Friday, January 04, 2008

New Year Organizational Tips

Before the year gets too far under way and you put aside the final task of 2007, do yourself a favor: Clean up after yourself.

It's human nature. We keep plugging along. Doing the next thing. And the next. Before you know it, January's gone. And whatever you needed to do to clean up for 2007 is gone, too.

Here's a draft checklist to get you started on the last thing you need to do for 2007:

1. Create your 2008 physical files.
However you file your stuff, take an hour and create at least the structure for what you'll do in the new year. Get our your label maker and create file folders for clients, contracts, credit cards, vendors, etc.

If you are keeping things from the old files, move them to the new files.

You may want to use a different color for 2008 than you did for 2007, although there's an extra expense in that.

2. Pack up the old files.
Move the 2007 files into paper file boxes. Keep these around for the month of January. When you need something from 2007, move it to the 2008 file cabinet. But most of your stuff should just be moved to the paper boxes.

3. Outlook new folders.
Repeat this process with your Outlook folders. Create 2008 folders (or perhaps create one 2008 folder and create a series of folders inside that).

Unlike physical folders, with outlook you can copy things you need from the old folders to the new ones. Better yet is to use the .pst procedure below and not copy anything into the new folders.

4. Outlook old folders.
Move all the 2007 folders (clients, vendors, products, etc.) into one core folder.

Then export that folder into a .pst. When you do this, be sure not to just click next, next, next. Two key points: 1) Give the file a useful name (e.g., karl2007, not "personal folder"); and 2) Do not add password/encryption. You're going to place this file in a safe place, on your server, with NT file security.

You might just take your entire mailbox and put it in a .pst.

Place the .pst file on the server. Create a copy and make the original read-only. Then open the copy in Outlook. Now, along with inbox, sent items, etc. you'll have your 2007 folder.

My experience is that I keep this around for a couple of months before I realize I never open it any more.

5. Ask the tax man for a list.
Most enrolled agents and CPAs send out tax prep kits. These list all the crap you need to gather up so you can do your taxes.

Truth be told, putting everything from 2007 in one or two boxes will go a long way. Worst case scenario: take the whole box to the tax appointment.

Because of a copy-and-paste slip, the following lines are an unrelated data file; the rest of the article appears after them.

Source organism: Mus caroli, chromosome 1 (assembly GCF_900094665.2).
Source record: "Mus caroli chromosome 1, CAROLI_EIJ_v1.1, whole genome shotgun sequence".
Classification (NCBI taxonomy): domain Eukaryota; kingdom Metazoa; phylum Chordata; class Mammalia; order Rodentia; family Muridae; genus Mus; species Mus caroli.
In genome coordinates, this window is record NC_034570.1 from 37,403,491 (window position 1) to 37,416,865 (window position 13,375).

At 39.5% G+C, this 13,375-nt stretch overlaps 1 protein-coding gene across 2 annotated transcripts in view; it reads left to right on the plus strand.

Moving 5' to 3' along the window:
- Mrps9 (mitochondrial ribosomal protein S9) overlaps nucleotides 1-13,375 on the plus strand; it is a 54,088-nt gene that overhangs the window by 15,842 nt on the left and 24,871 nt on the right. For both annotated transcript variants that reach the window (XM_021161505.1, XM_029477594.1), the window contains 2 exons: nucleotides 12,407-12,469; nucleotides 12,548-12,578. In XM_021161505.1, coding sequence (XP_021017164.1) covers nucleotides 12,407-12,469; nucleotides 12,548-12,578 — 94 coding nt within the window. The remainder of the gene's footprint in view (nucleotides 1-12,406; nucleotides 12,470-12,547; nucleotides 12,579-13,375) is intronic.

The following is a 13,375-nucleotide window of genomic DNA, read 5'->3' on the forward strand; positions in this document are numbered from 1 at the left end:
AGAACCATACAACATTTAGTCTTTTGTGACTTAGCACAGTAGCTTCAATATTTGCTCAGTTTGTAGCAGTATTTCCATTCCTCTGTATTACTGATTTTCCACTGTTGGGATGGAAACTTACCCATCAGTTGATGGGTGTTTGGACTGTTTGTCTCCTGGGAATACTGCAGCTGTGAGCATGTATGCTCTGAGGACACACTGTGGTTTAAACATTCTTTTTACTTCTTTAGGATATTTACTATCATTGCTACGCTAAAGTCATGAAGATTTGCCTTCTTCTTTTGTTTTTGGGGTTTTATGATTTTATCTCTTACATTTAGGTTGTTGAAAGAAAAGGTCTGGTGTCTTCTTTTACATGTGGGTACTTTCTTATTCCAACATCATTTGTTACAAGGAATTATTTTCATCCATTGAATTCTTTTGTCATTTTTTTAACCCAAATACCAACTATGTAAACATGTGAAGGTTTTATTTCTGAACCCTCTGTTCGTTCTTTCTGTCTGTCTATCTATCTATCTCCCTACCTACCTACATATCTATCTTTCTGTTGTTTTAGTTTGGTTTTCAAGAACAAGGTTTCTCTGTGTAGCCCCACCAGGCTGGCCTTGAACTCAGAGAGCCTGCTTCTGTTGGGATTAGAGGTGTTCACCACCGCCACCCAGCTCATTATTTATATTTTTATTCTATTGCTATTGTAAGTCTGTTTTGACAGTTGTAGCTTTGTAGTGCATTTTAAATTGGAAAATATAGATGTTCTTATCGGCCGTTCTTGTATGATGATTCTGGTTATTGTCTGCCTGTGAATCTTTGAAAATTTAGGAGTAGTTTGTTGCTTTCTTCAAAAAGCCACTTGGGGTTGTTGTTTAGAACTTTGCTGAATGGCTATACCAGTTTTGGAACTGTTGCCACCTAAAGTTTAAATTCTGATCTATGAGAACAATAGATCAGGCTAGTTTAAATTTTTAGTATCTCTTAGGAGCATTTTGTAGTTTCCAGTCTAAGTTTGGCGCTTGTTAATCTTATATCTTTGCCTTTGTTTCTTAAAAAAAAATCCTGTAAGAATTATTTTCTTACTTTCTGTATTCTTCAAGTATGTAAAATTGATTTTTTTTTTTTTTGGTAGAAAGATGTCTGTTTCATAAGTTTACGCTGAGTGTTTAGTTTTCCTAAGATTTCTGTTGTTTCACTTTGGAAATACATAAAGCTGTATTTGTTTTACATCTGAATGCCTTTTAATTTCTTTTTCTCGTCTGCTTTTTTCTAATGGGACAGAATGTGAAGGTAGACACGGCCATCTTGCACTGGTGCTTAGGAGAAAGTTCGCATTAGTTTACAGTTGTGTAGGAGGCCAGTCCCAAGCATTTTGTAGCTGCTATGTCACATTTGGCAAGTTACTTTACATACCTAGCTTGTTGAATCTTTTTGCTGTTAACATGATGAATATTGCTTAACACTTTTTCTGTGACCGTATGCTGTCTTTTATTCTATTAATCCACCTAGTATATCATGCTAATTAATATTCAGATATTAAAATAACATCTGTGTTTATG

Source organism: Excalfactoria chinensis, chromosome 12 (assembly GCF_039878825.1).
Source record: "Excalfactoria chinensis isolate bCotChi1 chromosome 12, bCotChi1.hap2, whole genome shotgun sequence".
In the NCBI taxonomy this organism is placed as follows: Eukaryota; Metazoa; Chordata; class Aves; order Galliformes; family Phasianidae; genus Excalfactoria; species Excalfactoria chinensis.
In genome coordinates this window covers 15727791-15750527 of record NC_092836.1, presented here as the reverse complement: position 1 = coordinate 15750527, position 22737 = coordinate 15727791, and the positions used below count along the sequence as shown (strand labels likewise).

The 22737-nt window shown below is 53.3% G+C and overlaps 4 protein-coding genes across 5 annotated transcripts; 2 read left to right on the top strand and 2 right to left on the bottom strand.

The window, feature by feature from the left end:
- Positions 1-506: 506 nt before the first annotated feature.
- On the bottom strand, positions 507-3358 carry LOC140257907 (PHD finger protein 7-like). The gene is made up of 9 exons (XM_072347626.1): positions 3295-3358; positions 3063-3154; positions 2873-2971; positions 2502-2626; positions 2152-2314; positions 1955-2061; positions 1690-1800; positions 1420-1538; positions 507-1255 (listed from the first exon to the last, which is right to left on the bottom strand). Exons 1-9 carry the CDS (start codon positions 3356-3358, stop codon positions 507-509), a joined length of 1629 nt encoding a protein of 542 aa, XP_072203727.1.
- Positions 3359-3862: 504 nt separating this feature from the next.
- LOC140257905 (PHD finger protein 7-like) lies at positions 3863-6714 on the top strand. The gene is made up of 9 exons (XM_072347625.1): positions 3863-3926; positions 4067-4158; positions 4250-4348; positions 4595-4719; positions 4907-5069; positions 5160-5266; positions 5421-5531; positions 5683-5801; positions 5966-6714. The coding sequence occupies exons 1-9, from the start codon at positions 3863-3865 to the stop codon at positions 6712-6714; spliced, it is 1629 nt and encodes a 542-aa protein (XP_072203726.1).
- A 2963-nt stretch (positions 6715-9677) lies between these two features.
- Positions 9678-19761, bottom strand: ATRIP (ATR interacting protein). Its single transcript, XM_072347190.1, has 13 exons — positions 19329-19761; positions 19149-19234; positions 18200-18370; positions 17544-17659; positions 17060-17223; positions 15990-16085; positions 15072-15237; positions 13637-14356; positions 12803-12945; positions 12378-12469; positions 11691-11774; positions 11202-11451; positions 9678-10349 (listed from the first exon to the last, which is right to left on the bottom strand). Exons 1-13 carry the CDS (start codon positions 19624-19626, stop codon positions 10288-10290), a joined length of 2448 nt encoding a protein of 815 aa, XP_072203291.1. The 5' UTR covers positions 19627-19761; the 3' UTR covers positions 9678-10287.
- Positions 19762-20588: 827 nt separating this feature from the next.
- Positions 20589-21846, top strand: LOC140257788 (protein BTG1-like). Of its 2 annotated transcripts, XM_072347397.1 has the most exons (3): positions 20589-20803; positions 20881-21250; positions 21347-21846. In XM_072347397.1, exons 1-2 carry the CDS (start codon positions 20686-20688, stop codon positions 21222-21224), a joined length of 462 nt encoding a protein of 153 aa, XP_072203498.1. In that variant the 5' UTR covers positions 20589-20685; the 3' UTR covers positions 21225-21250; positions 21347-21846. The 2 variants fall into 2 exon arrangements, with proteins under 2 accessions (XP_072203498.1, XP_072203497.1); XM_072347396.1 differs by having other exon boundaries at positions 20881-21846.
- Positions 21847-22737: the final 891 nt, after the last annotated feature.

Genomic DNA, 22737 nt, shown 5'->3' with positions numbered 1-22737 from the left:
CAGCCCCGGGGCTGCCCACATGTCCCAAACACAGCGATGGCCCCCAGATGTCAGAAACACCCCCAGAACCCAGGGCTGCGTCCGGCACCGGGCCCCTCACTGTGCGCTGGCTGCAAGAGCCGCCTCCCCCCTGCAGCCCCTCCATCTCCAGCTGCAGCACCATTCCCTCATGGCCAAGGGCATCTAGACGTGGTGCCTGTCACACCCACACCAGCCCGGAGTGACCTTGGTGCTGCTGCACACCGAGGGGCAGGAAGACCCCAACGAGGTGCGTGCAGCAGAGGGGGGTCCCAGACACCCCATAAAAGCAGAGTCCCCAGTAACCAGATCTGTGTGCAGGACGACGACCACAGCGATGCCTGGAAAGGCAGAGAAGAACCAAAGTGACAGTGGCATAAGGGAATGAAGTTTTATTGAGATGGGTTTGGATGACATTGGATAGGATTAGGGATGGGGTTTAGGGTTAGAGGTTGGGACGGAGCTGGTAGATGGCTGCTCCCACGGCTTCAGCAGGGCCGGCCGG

But it's also handy to actually separate all this stuff and have it in one place.

Important note for 2008: Congress is still debating the exact extent to which they're going to screw the voters with the Alternative Minimum Tax. As a result, the high-end tax software will have a major update. Probably in February.

As a result: January is a great time to do corporate and LLC taxes. Assuming you're an S-corp, all that needs to be done before your personal tax return. So this year, your tax person will probably not be too busy in January.

6. Complete copy of network documentation binder.
Assuming you have a network documentation binder, make sure all the pages are up to date and make a photocopy of the whole thing. This will go offsite with your end-of-month backup tape. Together they really are a "snapshot" of your network.

You should do the same thing for all of your clients.

7. Don't keep things to yourself.
Whether you're a sole proprietor or a larger company, there's a tendency for owners and managers to break all the rules about file storage.

Stop it.

If your files need to be in with the company files, integrate them now. Move things off your desktop and onto the server where they belong. Move things out of your "personal" file share area and put it in standard company folders (operations, marketing, employees, etc.).

Once you've done this once, get in the habit of storing things where they belong and you won't have to do this again next year.

8. Verify your end of year backup and take it offsite forever.
You should verify your backup every month (verify info from each drive, from system information, exchange, and key data areas). Then make the tape read-only and label "End of Year 2007."

If you're doing backups to hard drive . . . I guess you unplug the hard drive and label it "End of Year 2007."

It is more important every year that this information is stored permanently. Of course it should be stored offsite. Keeping your archive backups at your site is reasonably useless. The flood or fire that takes out your server will probably take out the room next to the server.

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General tip for filing projects: NEVER touch something twice if you can avoid it. Once you touch it, either
- Delete it (shred it)
- Put in in an archive
- Put it in a current, active folder (even if you have to create one).

Do not sort through a pile and create eight different piles, then sort through each of them, filing some stuff, and creating new piles with the rest. That approach will eat up your life.

Once you touch a file, folder, or piece of paper, you're responsible for putting it in it's final resting place.

Again, once you do this once, it's easier to keep up than to catch up.

Have fun.

Welcome to the new year!

1 comment:

  1. bblake7:15 AM

    Speaking of organizational and time management skills, check out - http://video.google.com/videoplay?docid=-5784740380335567758

    This video lecture is by Randy Pausch, a true inspiration in reminding us what is important in life. If you are unfamiliar with him, Google "last lecture" or Randy Pausch...

    ReplyDelete

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